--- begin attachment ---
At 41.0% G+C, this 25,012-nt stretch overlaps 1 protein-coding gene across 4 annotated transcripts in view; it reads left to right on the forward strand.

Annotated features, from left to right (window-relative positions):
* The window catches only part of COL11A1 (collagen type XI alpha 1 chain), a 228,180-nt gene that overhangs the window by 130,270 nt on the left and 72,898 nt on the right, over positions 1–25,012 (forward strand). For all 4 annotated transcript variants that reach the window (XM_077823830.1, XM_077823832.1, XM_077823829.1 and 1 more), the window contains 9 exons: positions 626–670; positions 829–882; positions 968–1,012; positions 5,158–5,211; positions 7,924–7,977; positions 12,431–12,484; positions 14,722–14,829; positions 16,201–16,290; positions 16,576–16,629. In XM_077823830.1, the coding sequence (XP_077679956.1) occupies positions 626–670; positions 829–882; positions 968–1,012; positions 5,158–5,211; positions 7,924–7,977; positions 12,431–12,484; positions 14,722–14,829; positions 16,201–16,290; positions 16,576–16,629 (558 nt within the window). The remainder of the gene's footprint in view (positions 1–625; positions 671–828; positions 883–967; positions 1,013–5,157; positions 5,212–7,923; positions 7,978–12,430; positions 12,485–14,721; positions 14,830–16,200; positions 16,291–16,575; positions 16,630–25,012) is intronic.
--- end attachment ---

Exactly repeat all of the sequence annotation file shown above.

At 41.0% G+C, this 25,012-nt stretch overlaps 1 protein-coding gene across 4 annotated transcripts in view; it reads left to right on the forward strand.

Annotated features, from left to right (window-relative positions):
* The window catches only part of COL11A1 (collagen type XI alpha 1 chain), a 228,180-nt gene that overhangs the window by 130,270 nt on the left and 72,898 nt on the right, over positions 1–25,012 (forward strand). For all 4 annotated transcript variants that reach the window (XM_077823830.1, XM_077823832.1, XM_077823829.1 and 1 more), the window contains 9 exons: positions 626–670; positions 829–882; positions 968–1,012; positions 5,158–5,211; positions 7,924–7,977; positions 12,431–12,484; positions 14,722–14,829; positions 16,201–16,290; positions 16,576–16,629. In XM_077823830.1, the coding sequence (XP_077679956.1) occupies positions 626–670; positions 829–882; positions 968–1,012; positions 5,158–5,211; positions 7,924–7,977; positions 12,431–12,484; positions 14,722–14,829; positions 16,201–16,290; positions 16,576–16,629 (558 nt within the window). The remainder of the gene's footprint in view (positions 1–625; positions 671–828; positions 883–967; positions 1,013–5,157; positions 5,212–7,923; positions 7,978–12,430; positions 12,485–14,721; positions 14,830–16,200; positions 16,291–16,575; positions 16,630–25,012) is intronic.